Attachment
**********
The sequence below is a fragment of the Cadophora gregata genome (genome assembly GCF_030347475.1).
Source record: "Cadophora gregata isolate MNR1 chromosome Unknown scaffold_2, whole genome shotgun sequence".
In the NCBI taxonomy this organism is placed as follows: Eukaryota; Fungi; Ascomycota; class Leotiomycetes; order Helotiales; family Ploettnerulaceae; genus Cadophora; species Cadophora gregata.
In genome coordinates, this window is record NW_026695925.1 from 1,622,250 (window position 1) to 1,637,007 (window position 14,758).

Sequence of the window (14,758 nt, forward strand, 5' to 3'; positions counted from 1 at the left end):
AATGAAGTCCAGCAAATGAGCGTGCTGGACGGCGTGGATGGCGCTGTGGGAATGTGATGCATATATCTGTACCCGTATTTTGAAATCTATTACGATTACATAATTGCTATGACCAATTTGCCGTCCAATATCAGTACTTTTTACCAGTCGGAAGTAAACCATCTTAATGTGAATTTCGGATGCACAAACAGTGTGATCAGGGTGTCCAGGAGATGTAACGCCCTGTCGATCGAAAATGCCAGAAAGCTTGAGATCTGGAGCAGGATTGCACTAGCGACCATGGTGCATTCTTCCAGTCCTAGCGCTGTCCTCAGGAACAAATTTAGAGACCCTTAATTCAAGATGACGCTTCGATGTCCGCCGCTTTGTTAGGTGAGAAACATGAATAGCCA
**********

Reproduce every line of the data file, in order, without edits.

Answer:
The sequence below is a fragment of the Cadophora gregata genome (genome assembly GCF_030347475.1).
Source record: "Cadophora gregata isolate MNR1 chromosome Unknown scaffold_2, whole genome shotgun sequence".
In the NCBI taxonomy this organism is placed as follows: Eukaryota; Fungi; Ascomycota; class Leotiomycetes; order Helotiales; family Ploettnerulaceae; genus Cadophora; species Cadophora gregata.
In genome coordinates, this window is record NW_026695925.1 from 1,622,250 (window position 1) to 1,637,007 (window position 14,758).

Sequence of the window (14,758 nt, forward strand, 5' to 3'; positions counted from 1 at the left end):
AATGAAGTCCAGCAAATGAGCGTGCTGGACGGCGTGGATGGCGCTGTGGGAATGTGATGCATATATCTGTACCCGTATTTTGAAATCTATTACGATTACATAATTGCTATGACCAATTTGCCGTCCAATATCAGTACTTTTTACCAGTCGGAAGTAAACCATCTTAATGTGAATTTCGGATGCACAAACAGTGTGATCAGGGTGTCCAGGAGATGTAACGCCCTGTCGATCGAAAATGCCAGAAAGCTTGAGATCTGGAGCAGGATTGCACTAGCGACCATGGTGCATTCTTCCAGTCCTAGCGCTGTCCTCAGGAACAAATTTAGAGACCCTTAATTCAAGATGACGCTTCGATGTCCGCCGCTTTGTTAGGTGAGAAACATGAATAGCCA